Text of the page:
Less Chewing the Cud, More Greening the Fuel
(Phys.Org/Rothamsted Research) … But now a multinational team of researchers, from the UK, Brazil and the US, has pinpointed a gene involved in the stiffening of cell walls whose suppression increased the release of sugars by up to 60%. Their findings are reported today in New Phytologist.
“The impact is potentially global as every country uses grass crops to feed animals and several biofuel plants around the world use this feedstock,” says Rowan Mitchell, a plant biologist at Rothamsted Research and the team’s co-leader.
Billions of tonnes of biomass from grass crops are produced every year, notes Mitchell, and a key trait is its digestibility, which determines how economic it is to produce biofuels and how nutritious it is for animals. Increased cell wall stiffening, or feruloylation, reduces digestibility.
The findings are undoubtedly a boon in Brazil, where a burgeoning bioenergy industry produces ethanol from the non-food leftovers of other grass crops, such as maize stover and sugarcane residues, and from sugar cane grown as a dedicated energy crop. Increased efficiency of bioethanol production will help it to replace fossil fuel and reduce greenhouse gas emissions.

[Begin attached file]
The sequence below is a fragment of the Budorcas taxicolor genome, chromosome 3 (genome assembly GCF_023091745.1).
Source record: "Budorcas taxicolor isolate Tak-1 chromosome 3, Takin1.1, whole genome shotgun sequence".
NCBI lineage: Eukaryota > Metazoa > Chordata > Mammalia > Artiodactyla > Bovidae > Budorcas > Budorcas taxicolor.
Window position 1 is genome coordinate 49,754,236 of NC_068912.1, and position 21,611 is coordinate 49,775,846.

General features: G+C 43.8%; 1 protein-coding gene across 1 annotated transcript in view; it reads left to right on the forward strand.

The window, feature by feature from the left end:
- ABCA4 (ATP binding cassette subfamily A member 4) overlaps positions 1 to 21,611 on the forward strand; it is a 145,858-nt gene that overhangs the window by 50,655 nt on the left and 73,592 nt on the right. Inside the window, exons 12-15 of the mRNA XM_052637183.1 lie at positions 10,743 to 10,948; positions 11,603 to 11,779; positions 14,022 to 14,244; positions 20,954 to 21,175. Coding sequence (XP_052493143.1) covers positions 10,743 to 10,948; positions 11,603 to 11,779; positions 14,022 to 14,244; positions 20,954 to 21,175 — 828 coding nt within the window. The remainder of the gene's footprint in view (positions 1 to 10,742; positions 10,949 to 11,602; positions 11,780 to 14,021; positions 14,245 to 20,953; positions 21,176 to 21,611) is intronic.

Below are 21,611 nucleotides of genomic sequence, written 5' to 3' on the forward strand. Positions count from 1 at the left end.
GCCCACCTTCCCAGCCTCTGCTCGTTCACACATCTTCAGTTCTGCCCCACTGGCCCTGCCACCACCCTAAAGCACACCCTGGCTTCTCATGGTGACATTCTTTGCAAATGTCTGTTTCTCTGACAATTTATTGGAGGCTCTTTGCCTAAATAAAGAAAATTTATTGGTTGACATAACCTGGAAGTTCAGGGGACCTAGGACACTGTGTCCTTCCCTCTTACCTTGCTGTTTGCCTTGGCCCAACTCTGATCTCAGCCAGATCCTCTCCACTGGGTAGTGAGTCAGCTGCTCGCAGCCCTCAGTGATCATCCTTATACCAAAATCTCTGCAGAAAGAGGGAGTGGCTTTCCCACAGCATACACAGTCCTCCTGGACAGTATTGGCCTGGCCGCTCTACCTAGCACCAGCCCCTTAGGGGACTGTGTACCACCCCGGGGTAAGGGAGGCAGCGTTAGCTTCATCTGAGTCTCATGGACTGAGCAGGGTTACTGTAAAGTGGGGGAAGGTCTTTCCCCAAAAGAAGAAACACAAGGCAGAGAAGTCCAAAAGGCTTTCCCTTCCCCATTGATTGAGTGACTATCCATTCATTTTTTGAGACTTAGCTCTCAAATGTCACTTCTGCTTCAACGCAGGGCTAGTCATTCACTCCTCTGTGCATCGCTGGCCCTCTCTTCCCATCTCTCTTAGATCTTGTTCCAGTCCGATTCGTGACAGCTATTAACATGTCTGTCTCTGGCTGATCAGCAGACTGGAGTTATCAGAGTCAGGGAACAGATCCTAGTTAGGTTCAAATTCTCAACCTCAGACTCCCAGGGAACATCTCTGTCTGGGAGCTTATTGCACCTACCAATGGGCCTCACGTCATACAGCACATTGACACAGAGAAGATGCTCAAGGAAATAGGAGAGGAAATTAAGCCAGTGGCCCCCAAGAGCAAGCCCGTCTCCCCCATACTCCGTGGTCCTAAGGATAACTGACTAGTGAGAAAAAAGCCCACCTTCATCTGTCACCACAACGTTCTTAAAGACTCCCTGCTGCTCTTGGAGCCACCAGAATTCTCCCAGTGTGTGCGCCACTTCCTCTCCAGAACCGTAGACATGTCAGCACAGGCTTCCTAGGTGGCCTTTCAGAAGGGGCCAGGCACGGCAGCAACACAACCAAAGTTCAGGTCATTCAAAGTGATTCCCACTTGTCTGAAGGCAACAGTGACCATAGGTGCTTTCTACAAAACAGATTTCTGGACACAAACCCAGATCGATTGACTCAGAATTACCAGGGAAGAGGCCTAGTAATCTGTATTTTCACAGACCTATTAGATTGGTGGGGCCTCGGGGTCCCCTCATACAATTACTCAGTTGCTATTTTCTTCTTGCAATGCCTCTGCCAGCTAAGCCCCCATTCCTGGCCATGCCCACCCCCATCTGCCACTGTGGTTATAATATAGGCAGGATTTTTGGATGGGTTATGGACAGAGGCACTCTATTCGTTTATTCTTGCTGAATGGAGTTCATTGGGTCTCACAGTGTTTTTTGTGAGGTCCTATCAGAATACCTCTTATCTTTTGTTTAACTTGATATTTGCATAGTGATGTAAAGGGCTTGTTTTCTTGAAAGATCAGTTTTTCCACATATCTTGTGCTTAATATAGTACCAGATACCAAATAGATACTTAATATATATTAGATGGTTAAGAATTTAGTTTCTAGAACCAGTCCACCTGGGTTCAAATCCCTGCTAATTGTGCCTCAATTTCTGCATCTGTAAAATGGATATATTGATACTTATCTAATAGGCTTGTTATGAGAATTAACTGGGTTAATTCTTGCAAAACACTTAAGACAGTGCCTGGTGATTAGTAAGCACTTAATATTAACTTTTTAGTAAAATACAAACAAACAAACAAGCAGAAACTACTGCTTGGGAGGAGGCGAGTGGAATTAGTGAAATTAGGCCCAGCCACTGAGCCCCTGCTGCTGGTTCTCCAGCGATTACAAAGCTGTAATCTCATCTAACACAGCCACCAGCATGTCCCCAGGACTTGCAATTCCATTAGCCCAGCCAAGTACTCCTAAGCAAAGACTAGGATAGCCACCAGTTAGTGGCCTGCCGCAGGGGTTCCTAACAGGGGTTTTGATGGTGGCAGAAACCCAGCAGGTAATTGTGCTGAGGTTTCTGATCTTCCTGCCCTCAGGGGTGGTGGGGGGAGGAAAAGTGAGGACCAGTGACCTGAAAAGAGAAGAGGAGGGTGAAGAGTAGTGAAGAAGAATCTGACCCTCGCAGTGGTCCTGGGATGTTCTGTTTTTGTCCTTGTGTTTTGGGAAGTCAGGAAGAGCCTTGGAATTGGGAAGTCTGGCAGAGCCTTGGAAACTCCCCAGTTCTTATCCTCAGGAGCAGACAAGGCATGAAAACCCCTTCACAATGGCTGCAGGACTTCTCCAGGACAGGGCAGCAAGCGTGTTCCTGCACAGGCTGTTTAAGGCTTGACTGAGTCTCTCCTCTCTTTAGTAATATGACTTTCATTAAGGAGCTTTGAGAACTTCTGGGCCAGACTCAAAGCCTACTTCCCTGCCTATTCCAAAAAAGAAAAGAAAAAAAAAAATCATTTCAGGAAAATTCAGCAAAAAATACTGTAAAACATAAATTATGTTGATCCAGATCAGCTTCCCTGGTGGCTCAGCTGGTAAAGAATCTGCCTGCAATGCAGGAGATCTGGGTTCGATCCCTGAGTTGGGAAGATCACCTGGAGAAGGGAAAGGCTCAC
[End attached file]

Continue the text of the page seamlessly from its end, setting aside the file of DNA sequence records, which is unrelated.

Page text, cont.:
“Economically and environmentally, our livestock industry will benefit from more efficient foraging and our biofuels industry will benefit from biomass that needs fewer artificial enzymes to break it down during the hydrolysis process,” notes Molinari. READ MORE Abstract (Plant Physiology)
Researchers make grasses more digestible (Ethanol Producer Magazine)